Attendees will learn how to create and maintain a successful writing group or, if they already belong to a group, how to harness collective creative energy to propel their writing forward and achieve their writing goals. – Rae Theodore

As artists, when we create and release our work, we want it to be experienced and enjoyed – but we can’t do that if we can’t be found! Having a website is all about exercising control over how you and your work is found – and perceived – in a competitive landscape. – Mandy Pennington

Literary citizenship is so important today, and by being part of our conference, you’re contributing to the CNF community — why is sharing with others important to you?

Literary citizenship saved my life. Many times writers gave me advice, guidance, and books. Sometimes I paid for this. Sometimes it was given to me for free. Because of this, I am a better writer, teacher, and human being. – Marshall Warfield

As a writer and teacher, I understand that without sharing, there would be no writing, no learning. No Twitter. Writers of CNF have a responsibility to support their fellows and to share knowledge that will strengthen the community—of writers and of all humans—by revealing universal truths that help people bond and that light the way for other writers. – Elane Johnson

Writing, reading, conferences – to me, they are all opportunities to connect with ourselves, with each other, and with the world. When I reach for a book or attend an event like HippoCamp, I do so because I’m hungry for those connections. – Rae Pagliarulo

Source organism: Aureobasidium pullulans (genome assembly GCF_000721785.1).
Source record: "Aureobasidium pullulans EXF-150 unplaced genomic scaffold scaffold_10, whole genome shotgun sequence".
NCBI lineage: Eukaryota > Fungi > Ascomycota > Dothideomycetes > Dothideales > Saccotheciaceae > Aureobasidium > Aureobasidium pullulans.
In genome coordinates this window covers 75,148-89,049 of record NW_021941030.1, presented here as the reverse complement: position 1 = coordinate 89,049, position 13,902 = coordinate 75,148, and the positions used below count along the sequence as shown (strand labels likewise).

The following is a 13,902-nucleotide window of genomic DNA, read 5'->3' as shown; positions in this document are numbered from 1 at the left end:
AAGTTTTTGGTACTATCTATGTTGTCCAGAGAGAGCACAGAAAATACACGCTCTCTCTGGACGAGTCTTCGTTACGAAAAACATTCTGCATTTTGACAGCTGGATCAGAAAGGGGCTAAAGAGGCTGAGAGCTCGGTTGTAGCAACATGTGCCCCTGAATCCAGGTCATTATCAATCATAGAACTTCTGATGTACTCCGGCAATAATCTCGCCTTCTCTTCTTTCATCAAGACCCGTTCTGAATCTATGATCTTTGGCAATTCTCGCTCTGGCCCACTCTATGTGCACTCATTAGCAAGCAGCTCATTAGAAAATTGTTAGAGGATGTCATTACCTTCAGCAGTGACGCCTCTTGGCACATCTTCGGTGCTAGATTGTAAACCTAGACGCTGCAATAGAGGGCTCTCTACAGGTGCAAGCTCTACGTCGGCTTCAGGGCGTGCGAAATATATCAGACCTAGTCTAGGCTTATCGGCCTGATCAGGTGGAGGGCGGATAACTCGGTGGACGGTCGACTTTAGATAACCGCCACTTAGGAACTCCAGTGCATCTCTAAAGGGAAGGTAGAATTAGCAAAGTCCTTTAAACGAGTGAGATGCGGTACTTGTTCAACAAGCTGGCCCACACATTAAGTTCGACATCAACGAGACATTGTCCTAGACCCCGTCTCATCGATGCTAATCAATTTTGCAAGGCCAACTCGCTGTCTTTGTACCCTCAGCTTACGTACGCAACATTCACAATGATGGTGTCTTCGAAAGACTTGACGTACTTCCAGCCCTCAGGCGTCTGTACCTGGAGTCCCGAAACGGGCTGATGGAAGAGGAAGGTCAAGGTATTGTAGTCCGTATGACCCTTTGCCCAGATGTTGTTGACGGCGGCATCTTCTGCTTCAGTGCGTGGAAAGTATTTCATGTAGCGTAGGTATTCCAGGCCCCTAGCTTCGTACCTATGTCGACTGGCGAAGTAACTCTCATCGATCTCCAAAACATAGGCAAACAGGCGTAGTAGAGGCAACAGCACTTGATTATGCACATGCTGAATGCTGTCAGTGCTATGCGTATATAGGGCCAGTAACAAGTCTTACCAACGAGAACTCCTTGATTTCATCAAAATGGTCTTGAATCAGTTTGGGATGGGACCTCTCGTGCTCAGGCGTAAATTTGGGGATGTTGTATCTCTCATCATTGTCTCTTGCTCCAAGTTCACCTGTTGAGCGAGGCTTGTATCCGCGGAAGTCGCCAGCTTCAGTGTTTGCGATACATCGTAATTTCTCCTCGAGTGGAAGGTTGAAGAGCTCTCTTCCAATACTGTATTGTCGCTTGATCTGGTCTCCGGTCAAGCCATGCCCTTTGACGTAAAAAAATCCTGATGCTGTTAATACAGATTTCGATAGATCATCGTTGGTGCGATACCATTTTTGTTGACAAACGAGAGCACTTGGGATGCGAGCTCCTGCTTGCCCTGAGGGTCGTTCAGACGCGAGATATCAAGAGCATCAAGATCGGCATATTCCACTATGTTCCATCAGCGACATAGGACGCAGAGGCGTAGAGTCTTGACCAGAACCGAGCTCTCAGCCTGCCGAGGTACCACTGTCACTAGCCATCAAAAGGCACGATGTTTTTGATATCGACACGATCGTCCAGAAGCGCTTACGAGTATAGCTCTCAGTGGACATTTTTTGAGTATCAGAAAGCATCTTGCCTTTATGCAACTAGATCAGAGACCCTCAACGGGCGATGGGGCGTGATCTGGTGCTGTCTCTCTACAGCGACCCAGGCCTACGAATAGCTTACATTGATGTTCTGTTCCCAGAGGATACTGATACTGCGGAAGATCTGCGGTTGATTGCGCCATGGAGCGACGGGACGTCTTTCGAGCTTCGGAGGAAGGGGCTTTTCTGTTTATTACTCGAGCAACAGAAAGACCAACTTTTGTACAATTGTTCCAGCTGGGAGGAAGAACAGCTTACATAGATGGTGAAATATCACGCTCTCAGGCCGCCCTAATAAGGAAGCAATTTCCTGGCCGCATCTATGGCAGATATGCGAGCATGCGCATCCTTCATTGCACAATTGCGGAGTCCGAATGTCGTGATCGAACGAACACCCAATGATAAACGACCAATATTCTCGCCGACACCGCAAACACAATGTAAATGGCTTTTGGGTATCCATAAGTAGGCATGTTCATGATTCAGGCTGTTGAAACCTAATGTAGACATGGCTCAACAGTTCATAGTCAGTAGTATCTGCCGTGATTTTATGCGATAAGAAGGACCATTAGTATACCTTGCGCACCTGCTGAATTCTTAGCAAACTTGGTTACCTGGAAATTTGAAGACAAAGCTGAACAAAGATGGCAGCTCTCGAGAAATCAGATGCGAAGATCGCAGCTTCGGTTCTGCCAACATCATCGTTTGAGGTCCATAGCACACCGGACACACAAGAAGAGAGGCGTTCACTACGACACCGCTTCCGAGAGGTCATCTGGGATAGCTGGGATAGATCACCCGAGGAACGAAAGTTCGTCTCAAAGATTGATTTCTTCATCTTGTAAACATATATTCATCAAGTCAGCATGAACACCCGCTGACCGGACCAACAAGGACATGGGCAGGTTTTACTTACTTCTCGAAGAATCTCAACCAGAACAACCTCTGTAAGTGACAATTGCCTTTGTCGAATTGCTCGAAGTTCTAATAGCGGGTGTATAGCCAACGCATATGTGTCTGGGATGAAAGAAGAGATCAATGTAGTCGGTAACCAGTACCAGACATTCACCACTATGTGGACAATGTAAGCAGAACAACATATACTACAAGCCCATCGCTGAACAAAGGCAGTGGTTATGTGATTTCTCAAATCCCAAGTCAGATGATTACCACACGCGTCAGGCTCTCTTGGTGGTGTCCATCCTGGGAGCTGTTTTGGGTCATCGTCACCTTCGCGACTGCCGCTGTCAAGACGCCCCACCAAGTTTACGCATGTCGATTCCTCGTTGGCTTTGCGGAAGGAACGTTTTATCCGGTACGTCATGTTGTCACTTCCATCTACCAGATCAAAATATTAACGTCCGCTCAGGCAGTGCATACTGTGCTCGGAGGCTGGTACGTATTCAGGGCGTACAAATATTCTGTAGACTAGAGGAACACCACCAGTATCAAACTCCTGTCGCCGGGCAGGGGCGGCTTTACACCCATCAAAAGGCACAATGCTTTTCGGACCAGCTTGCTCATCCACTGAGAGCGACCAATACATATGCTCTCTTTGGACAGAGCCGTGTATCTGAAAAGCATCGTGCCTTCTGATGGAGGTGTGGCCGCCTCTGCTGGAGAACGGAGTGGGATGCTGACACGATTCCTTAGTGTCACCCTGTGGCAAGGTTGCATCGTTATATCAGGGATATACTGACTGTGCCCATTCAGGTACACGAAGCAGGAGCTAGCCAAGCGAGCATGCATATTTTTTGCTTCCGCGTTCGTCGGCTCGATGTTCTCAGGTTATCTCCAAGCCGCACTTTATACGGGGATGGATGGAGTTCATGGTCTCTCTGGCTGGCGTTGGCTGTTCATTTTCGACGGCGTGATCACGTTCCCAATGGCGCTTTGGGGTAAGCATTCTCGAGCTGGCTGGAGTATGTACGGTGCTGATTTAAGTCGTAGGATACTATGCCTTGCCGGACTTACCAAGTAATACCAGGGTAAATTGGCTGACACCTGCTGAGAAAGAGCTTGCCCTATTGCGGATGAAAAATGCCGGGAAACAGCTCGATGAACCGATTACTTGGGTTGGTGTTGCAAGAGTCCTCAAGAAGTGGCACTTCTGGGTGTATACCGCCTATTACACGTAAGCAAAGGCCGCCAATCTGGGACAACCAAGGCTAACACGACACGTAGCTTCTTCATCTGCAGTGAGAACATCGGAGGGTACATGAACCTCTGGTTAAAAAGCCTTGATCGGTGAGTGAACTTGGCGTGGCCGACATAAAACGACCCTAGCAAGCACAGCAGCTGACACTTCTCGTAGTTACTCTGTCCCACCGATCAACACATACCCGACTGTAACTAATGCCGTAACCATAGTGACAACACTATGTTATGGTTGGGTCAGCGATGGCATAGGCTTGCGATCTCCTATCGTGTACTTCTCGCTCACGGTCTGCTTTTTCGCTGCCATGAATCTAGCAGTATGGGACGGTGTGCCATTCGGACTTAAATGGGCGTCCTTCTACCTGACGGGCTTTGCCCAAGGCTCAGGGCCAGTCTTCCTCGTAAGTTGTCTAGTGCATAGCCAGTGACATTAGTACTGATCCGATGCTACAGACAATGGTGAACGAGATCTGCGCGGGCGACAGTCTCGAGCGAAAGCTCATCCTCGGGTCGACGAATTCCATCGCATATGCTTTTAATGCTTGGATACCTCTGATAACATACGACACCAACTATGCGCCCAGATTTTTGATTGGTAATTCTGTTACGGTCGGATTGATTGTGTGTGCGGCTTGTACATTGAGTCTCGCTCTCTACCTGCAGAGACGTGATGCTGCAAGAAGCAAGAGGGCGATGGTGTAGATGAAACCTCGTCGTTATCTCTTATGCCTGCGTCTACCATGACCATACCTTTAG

The networking aspect of events such as HippoCamp allows writers an opportunity to move beyond the confines of our own heads, our own workspaces, our own survival, and to venture into new ideas, new connections, and new potential. Alone we survive, but together we thrive. – Nancy Kotkin

I see this as a way to give back to the industry. Thirteen years ago, Sunbury Press was a tiny start-up. Now, 200 authors and 500 titles later, we are a thriving small press that is making a name for itself. We’ve had a lot of fun, and it has been quite a ride. Giving back is important. – Lawrence Knorr

Anything I can do to spare other writers some of the struggles, the loneliness, the mistakes I have been through is time well spent. I love seeing people break through and succeed. – Patty Kline-Capaldo